5 years ago

Shari that is absolutely scary! My worst day as a mom is nothing compared to yours but it was still upsetting. I had just had my first baby twenty- three years ago. My newborn daughter was eight days old and caught a cold. We were living with my in-laws and my mil had been getting over a cold. Anyway, Miranda had congestion in her nose and just felt awful so I called the pediatrician’s office. The nurse I talked to asked in a very stern voice ” Who got her sick?” And told me, she was too young to be getting sick. I felt like the worst mother in the world. I was going through post pregnancy hormone changes and had a terrible case of baby blues. All I could do was choke back tears and tell the nurse that I didn’t know. The nurse gave me instructions on what to do but to this day I still feel guilty that I didn’t protect her enough so she wouldn’t have gotten sick.

Rachel Shenk
5 years ago

Oooh Shari! I feel your pain! This has never happened to me but so close! I did just lock my keys in our new(er) vehicle that I hadnt yet put a spare key in the fuel tank door. It was also a VERY hot day but thankfully I was stranded at a friends house and we were fine until the locksmith came.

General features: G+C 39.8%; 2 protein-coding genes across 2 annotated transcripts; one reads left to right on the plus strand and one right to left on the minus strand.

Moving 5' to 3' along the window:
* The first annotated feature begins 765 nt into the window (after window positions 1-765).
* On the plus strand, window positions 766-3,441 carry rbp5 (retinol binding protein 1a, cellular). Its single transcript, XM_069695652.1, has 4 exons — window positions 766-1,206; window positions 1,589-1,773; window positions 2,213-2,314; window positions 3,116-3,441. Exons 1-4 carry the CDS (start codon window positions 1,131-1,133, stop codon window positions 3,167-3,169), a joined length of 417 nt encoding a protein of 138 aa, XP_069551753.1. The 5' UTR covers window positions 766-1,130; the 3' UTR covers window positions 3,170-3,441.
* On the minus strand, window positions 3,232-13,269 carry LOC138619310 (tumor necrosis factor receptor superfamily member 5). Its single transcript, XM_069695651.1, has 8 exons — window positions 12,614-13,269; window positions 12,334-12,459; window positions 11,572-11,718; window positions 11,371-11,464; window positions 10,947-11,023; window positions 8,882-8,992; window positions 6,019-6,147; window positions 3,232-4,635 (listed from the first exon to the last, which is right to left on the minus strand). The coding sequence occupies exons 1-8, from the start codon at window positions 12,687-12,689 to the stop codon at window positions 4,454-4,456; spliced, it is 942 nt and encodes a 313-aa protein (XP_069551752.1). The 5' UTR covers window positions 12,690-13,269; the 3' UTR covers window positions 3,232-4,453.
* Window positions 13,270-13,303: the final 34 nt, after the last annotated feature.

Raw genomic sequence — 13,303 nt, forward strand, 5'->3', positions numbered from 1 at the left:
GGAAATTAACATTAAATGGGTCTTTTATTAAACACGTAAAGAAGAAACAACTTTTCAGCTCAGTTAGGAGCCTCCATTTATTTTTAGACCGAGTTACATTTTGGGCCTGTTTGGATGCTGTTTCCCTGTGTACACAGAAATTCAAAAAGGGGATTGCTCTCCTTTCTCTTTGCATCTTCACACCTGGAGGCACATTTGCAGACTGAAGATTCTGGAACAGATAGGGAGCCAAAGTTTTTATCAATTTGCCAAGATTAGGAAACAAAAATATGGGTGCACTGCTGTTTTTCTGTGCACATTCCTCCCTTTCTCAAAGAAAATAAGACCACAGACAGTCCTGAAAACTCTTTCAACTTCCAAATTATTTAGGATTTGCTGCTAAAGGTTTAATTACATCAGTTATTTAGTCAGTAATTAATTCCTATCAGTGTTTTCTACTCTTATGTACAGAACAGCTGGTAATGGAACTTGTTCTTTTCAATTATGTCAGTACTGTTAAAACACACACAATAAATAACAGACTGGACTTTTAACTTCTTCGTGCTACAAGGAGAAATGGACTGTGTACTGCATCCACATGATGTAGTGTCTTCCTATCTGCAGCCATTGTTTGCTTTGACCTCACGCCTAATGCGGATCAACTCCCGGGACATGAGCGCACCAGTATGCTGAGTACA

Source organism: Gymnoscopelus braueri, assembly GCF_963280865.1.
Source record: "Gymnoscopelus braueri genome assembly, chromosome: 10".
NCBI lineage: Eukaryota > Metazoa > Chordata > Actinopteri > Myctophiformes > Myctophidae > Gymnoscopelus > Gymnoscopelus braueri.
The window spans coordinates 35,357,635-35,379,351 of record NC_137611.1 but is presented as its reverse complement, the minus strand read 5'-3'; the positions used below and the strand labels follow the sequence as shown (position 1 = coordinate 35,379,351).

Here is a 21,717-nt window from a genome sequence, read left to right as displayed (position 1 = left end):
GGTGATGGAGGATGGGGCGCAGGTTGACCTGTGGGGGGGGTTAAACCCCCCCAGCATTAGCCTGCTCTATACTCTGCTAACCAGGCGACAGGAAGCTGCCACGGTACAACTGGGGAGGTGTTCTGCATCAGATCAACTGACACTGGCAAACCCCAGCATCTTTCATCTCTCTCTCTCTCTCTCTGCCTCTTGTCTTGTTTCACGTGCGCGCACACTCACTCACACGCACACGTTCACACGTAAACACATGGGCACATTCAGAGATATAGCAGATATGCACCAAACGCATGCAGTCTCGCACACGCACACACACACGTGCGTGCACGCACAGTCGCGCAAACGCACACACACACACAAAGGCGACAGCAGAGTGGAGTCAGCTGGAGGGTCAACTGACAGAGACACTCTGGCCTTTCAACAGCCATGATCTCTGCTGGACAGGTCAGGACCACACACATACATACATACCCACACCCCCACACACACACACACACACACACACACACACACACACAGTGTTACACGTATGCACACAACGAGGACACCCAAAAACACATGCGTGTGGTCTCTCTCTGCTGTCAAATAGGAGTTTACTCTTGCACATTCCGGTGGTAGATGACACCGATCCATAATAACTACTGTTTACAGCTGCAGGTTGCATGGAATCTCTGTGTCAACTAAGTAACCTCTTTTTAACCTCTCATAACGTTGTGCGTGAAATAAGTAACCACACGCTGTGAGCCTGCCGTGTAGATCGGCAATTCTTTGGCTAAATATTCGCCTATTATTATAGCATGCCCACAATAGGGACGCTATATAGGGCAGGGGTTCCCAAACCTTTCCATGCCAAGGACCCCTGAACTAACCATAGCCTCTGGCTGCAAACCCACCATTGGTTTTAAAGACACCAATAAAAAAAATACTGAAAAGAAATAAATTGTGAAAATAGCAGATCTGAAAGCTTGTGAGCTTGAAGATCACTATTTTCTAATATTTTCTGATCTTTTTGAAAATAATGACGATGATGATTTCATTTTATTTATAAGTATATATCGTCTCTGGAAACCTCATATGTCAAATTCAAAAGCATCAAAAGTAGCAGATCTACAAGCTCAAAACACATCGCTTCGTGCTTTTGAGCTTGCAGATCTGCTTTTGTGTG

5 years ago

We locked our first born (probably about the same age as Aarick) in the van on a steamy summer day. He was all buckled up, so there was no praying he’d unlock it himself. Thankfully we were parked in the driveway of church friends, and the men all got to work with crowbars and hangers to unlock it. Jed was screaming. I was trying to calm him through the window, timing how long he’d been cooking in there, and yelling at Art that we should just smash a window. I’m sure I was just in the way and would’ve been better in the house, but there is no way to remove a mother in that situation. Horrible, horrible, horrible. The worst part is that later I found a spare key in the bottom of my purse.

5 years ago

This happened to me as well. Thankfully, it was an Oregon summer evening which is cooler, and my husband was not far away to come rescue me, still scary and humiliating. There have been many days, I have said, I will never again judge a mother, for anything…you just do not know the whole story most times, and even when you do, life happens….Purposeful neglect is so different than accidental absentmindedness. People today try to link it all together. One of the most heartbreaking things I have read is comments on sights that report an accident that happens to a child when that child dies. They fret and accuse and point fingers, and I think, “Most likely this poor family is probably pointing plenty of fingers at themselves already. Please don’t make things worse.”

Vivian T
5 years ago

If a child is locked in a car, it is fine to call 911. Of course, when this happened with my neighbor’s toddler, the patrol car with the right tools to open a locked vehicle was 20 minutes away…Thankfully it wasn’t hot or any other immediate danger, just mostly distressing to the mother.

Ruth Anna
5 years ago

Wow, Shari, this is well written. I could feel my Anxiety spiking while reading……